The sun cast a golden glow on the sea on the final evening of the Dun Laoghaire Festival of World Cultures. After navigating the cacophony of food smells at the world food village, State shuffled, one of a flock of sheep fed mercilessly through the strange pinball machine system that festival security employed to block easy access to the gig, making one concert-goer rue the day they’d gorged on noodles and spring rolls instead of arriving at least an hour early.
But it was all worthwhile when, viewed from between the shoulders of a descendant of Big Foot and a rotund, angry Goth, a self deprecating Hannigan appeared on the Kingston Hotel’s outdoor stage. Initially, pub chatter and low sound prevented any banter from being heard. But after acknowledging the crowd in a shy but friendly manner, the songstress shed any reticence the moment she had her acoustic guitar in hand. She wielded it like an extension of herself and boy, did she intend to make it sing.
The soaring sound of her pure, silky voice hovered as those amicably holding pints and chatting hushed and took notice of the unassuming, blue-frocked light on stage. Hers is the music of a dreamer offering a glimpse of her dreams and when sound levels were improved, the content of Hannigan’s dreams shone like the crisp, touching things they were. Her happy bopping rendition of -My Pirate Disco’ popped as tracks like -Pistachio’ and -Lille’ beguiled and -Keep it All’ placed the crowd deftly into the palm of her hand. All of this was enhanced by a whimsical quirkiness, a common thread through her songs.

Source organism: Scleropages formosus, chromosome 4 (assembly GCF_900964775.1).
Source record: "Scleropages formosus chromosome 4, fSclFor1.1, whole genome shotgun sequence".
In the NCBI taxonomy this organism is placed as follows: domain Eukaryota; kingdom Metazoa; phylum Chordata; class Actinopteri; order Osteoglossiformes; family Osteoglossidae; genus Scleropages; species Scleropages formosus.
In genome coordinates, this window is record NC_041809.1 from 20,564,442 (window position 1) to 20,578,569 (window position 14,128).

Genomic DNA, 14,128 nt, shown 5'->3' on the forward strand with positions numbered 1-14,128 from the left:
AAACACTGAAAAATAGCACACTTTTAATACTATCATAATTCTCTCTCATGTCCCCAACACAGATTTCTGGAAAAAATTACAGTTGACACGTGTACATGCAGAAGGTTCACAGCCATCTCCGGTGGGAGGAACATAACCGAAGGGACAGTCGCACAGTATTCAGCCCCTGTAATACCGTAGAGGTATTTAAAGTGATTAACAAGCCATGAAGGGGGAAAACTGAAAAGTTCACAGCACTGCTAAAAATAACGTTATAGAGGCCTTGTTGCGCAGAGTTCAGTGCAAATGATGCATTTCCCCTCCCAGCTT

Like Bjork or Cathy Davey, the type of magnetism that surrounds Hannigan gives the distinct impression that you’re witnessing something very special. And, if a couple sell out gigs and the buzz surrounding her performance at The Ruby Sessions this week is anything to go by, this realisation isn’t a unique one. Positive murmurings deservedly trail her after every performance and its only getting louder as her album release date draws closer.
As the audience made its maddeningly slow exit, leaving behind empty naggin bottles and dubious looking cigarette butts, Hannigan was discussed with as much reverent enthusiasm as the early poor sound was cursed. State, spirits buoyed by the excellence of the free gig, felt inspired to stick around and dance the night away before joining a troupe of dreadlocked street drummers for some public drumming.
Having parted creative company with Damien Rice, Hannigan’s solo Sea Saw is out on September 12th followed by a few dates after her August 30th Electric Picnic appearance – two in Whelan’s (both on Sept. 20th) and The Button Factory (Sept 18th). If Dun Laoghaire’s performance is anything to go by, you won’t be disappointed.
My Pirate Disco: